After the COP28 UN climate conference in Dubai unprecedented attention has finally landed on the hidden half of the world’s oil and gas industry: national oil companies (NOCs). These state companies produce half the world’s oil and gas, yet their finances and operations are often hidden from the view of their countries’ own citizens.
Bringing to light and engaging with the operations of NOCs is now crucial and urgent. The landmark agreement by 195 countries in Dubai—the “UAE Consensus”— calls for a “transition away from fossil fuels.” Having slow-walked climate action for decades, the richest and most polluting countries have left the global carbon budget so tight that even NOCs in the poorest countries have little time to transition.
The COP decision sends a clear message to national oil companies and their governments: look to a greener future. Instead NOCs are on course to spend $1.8 trillion in the coming decade to produce fossil fuels. This is mostly public money funding oil and gas in amounts far beyond levels consistent with a 1.5C upper temperature increase limit.
In essence, this money is a big bet that energy transition fails. More than two-thirds—$1.2 trillion—of this spending will only break even if the world consumes oil and gas at a rate that will cause catastrophic climate change. Not only does the UAE Consensus make this bet look riskier but governments with shrinking pockets will be less able to bail out NOCs whose bets turn bad. Across countries with NOCs, the average government debt as a proportion of gross domestic product doubled between 2011 and 2021.
How might NOCs and their governments respond? They must first recognize that there can be no more business as usual. Either the global transition fails to meet the UAE Consensus and the resulting climate crisis hits hard, or the transition erodes fossil fuel demand on which these countries depend.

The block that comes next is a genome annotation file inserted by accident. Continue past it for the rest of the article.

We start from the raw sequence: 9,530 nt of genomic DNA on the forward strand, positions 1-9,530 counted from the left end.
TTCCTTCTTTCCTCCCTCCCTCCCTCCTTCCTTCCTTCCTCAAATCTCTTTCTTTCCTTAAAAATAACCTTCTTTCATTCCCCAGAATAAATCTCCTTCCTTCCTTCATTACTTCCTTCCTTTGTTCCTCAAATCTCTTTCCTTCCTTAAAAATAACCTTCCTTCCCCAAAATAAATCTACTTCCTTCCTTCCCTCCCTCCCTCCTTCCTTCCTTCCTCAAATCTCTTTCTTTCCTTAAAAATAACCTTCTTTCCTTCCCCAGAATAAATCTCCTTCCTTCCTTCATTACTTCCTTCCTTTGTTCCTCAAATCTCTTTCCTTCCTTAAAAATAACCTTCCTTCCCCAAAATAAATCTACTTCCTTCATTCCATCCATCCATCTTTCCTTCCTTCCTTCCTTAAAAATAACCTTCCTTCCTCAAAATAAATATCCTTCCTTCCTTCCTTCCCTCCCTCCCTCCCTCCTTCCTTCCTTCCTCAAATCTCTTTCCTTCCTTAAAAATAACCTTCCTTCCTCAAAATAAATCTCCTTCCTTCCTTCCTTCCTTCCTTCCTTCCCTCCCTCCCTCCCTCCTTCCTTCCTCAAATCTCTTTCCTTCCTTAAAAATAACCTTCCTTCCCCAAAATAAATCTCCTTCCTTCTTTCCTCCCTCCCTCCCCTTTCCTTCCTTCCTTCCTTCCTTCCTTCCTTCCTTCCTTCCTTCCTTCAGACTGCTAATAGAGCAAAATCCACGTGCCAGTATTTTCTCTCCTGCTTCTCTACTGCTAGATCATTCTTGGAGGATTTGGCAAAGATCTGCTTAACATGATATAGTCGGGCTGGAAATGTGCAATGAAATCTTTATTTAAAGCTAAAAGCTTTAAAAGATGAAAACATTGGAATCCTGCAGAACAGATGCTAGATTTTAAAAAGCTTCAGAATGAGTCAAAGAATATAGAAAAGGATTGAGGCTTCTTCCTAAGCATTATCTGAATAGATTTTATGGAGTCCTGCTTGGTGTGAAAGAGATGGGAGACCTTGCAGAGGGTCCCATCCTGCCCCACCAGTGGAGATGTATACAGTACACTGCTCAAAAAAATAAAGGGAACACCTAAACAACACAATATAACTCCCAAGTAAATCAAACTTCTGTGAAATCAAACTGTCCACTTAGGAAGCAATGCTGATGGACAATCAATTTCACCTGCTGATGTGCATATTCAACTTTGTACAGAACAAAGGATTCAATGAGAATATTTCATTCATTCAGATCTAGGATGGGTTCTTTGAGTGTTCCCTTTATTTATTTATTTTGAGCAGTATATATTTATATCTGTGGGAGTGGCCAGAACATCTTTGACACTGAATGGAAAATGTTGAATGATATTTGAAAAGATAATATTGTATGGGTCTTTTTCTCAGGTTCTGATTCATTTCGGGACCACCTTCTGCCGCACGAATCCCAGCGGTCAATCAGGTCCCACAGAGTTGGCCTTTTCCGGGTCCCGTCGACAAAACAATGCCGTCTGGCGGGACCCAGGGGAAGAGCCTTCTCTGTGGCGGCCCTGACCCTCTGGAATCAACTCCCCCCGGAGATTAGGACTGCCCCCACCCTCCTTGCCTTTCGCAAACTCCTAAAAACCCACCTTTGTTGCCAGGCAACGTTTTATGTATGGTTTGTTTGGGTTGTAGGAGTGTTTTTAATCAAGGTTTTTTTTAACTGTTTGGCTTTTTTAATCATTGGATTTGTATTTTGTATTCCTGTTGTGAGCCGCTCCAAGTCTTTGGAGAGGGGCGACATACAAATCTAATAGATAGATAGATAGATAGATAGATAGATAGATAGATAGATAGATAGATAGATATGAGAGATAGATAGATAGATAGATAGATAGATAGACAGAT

From there, they should assess how their strategies will fare in a range of energy transition scenarios. How would revenue shortfalls affect the economic health of their countries? Saudi Aramco and ADNOC enjoy plentiful, low-cost oil that positions them to be among the “last producers standing.” But most NOCs don’t.
Where profit hinges on global climate inaction, NOCs must pursue new pathways or right-size their spending plans; and if they don’t or can’t, their governments should tighten the reins.
Before COP28, we examined the public statements of 21 leading NOCs and found that more than half hadn’t even acknowledged the threat of the global energy transition to their business models and the fiscal well-being of their countries. And fewer than a quarter had articulated plans to mitigate this risk. The global call to transition away from fossil fuels may now change these attitudes.
Amid a largely discouraging picture, some positive examples stand out. Colombia’s Ecopetrol has disclosed a detailed analysis of transition risk and the use of risk assessment tools. This is bold—the company’s portfolio relies heavily on high-cost oil that won’t make economic sense in a greener future—but acknowledging risk and identifying options are the first steps to progress.
Yet with few obvious options for replacing the revenues and energy that oil and gas bring, political leaders and NOC executives in such countries will likely remain hooked on hydrocarbons. They need support to take these steps.
NOCs and their governments—especially the lowest-income producers with the least ability to transition their economies on their own—shouldn’t bear the whole burden of transition. Wealthy, heavily polluting countries should be the first and fastest to phase out their production—and to finance transition in lower-income countries where citizens disproportionately suffer climate impacts and have contributed far less to warming. Without concrete commitments by wealthy countries on this front, the call for a “just and equitable” transition in the UAE Consensus risks falling flat.
The UAE Consensus requires both NOCs and the international community to respond, and to do so in this crucial decade.
National oil companies are making risky bets amid the energy transition